I am trying to develop a small application. In it, I need to detect the color of a pixel within an UIView. I have a CGPoint defining the pixel I need. The colors of the UIView are changed using CoreAnimation.

I know there are some complex ways to extract color information from UIImages. However I couldn't find a solution for UIViews.

In Pseudo-Code I am looking for something like

pixel = [view getPixelAtPoint:myPoint];
UIColor *mycolor = [pixel getColor];

Any input greatly appreciated.

  • Did you find a (fast) solution? Oct 11, 2009 at 1:42
  • Using the bitmap context turned out to be fast enough for my purposes. Give it a try and see how it works for you.
    – 0x90
    Oct 15, 2009 at 2:03

5 Answers 5


Here is more efficient solution:

// UIView+ColorOfPoint.h
@interface UIView (ColorOfPoint)
- (UIColor *) colorOfPoint:(CGPoint)point;

// UIView+ColorOfPoint.m
#import "UIView+ColorOfPoint.h"
#import <QuartzCore/QuartzCore.h>

@implementation UIView (ColorOfPoint)

- (UIColor *) colorOfPoint:(CGPoint)point
    unsigned char pixel[4] = {0};

    CGColorSpaceRef colorSpace = CGColorSpaceCreateDeviceRGB();

    CGContextRef context = CGBitmapContextCreate(pixel, 1, 1, 8, 4, colorSpace, kCGBitmapAlphaInfoMask & kCGImageAlphaPremultipliedLast);

    CGContextTranslateCTM(context, -point.x, -point.y);

    [self.layer renderInContext:context];


    //NSLog(@"pixel: %d %d %d %d", pixel[0], pixel[1], pixel[2], pixel[3]);

    UIColor *color = [UIColor colorWithRed:pixel[0]/255.0 green:pixel[1]/255.0 blue:pixel[2]/255.0 alpha:pixel[3]/255.0];

    return color;


Link to files: https://github.com/ivanzoid/ikit/tree/master/UIView+ColorOfPoint

  • Warning in .m, removed with #import <QuartzCore/QuartzCore.h>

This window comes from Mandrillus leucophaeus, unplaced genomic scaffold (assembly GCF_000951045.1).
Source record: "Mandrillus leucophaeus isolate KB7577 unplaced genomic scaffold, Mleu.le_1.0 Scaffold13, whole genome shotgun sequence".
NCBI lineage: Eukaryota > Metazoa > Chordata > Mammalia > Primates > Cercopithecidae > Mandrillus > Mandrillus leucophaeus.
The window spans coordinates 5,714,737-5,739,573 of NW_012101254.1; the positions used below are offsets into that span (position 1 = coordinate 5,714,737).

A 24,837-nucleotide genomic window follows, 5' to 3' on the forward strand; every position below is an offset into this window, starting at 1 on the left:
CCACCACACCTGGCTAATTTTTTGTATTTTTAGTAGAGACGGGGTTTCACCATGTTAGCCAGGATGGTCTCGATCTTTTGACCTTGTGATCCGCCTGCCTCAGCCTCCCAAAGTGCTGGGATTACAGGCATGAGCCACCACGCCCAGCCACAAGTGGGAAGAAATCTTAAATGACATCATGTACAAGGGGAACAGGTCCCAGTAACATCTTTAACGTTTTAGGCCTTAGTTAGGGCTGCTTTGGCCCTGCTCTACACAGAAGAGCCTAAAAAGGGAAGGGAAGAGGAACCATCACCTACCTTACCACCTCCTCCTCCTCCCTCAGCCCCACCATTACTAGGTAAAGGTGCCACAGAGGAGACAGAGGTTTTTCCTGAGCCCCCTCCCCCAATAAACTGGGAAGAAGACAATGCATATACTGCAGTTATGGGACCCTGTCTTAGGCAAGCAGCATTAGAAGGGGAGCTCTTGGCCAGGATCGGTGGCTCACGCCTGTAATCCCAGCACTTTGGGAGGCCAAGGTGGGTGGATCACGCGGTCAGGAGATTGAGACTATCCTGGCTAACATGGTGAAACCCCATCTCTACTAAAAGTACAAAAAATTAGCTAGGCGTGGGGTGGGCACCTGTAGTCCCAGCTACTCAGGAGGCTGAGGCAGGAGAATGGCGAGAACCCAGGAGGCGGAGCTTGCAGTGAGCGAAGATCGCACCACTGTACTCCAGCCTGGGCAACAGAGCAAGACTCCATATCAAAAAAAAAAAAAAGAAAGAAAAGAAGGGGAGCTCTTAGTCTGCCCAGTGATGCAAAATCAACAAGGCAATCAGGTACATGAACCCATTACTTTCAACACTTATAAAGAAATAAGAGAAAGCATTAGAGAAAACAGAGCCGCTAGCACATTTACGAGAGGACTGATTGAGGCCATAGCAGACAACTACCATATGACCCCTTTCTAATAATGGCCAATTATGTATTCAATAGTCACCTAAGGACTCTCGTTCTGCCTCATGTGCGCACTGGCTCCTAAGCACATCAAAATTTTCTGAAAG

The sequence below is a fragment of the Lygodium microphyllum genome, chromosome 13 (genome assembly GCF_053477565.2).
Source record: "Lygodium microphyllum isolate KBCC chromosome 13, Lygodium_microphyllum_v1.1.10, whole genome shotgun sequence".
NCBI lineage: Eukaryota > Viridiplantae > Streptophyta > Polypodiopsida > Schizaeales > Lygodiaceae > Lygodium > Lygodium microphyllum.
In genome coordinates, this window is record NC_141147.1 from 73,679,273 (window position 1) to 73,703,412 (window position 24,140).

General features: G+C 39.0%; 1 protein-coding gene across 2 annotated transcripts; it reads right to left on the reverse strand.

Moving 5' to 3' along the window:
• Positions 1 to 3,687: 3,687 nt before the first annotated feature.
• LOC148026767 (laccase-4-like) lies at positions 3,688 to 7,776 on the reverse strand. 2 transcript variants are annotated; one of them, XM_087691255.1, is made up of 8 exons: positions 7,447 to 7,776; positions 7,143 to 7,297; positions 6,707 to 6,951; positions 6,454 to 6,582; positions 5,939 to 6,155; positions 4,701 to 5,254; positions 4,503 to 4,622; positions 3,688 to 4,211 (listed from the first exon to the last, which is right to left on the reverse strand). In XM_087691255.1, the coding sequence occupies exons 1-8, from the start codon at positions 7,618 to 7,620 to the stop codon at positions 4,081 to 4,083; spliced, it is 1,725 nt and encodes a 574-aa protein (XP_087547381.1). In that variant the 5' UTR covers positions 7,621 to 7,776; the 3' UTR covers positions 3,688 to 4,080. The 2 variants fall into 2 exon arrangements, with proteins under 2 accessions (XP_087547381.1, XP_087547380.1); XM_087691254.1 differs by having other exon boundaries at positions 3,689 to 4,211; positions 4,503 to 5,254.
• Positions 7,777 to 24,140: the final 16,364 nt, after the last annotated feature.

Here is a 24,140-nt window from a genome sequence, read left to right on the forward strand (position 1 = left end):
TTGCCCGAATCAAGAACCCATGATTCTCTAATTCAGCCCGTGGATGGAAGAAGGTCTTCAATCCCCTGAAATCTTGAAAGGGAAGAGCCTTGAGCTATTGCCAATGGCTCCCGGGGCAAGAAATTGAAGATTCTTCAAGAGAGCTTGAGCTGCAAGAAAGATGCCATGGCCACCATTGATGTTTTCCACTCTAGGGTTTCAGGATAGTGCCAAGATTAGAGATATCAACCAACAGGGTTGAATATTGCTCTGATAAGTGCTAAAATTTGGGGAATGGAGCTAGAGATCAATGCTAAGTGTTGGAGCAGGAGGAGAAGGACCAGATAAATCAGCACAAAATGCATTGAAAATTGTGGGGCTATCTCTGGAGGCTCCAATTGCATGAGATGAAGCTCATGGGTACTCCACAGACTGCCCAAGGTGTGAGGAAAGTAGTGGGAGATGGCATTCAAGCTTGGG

– Jonny
    Dec 8, 2011 at 16:18
  • It looks like you are rendering just a single pixel. Very cool.
    – mahboudz
    Jan 22, 2012 at 19:04
  • Can this code be modified to work out the color of a whole row of pixels? Feb 12, 2013 at 11:40
  • Could you explain CGContextTranslateCTM(context, -point.x, -point.y);? Aug 15, 2013 at 20:04
  • 1
    @ivanzoid I've added a swift translation. Feel free to copy Nov 15, 2014 at 12:01

A swift'ified version of ivanzoid's answer

Swift 3

extension CALayer {

    func colorOfPoint(point:CGPoint) -> CGColor {

        var pixel: [CUnsignedChar] = [0, 0, 0, 0]

        let colorSpace = CGColorSpaceCreateDeviceRGB()
        let bitmapInfo = CGBitmapInfo(rawValue: CGImageAlphaInfo.premultipliedLast.rawValue)

        let context = CGContext(data: &pixel, width: 1, height: 1, bitsPerComponent: 8, bytesPerRow: 4, space: colorSpace, bitmapInfo: bitmapInfo.rawValue)

        context!.translateBy(x: -point.x, y: -point.y)

        self.render(in: context!)

        let red: CGFloat   = CGFloat(pixel[0]) / 255.0
        let green: CGFloat = CGFloat(pixel[1]) / 255.0
        let blue: CGFloat  = CGFloat(pixel[2]) / 255.0
        let alpha: CGFloat = CGFloat(pixel[3]) / 255.0

        let color = UIColor(red:red, green: green, blue:blue, alpha:alpha)

        return color.cgColor

Swift 2

extension CALayer {

    func colorOfPoint(point:CGPoint)->CGColorRef
        var pixel:[CUnsignedChar] = [0,0,0,0]

        let colorSpace = CGColorSpaceCreateDeviceRGB()
        let bitmapInfo = CGBitmapInfo(rawValue: CGImageAlphaInfo.PremultipliedLast.rawValue)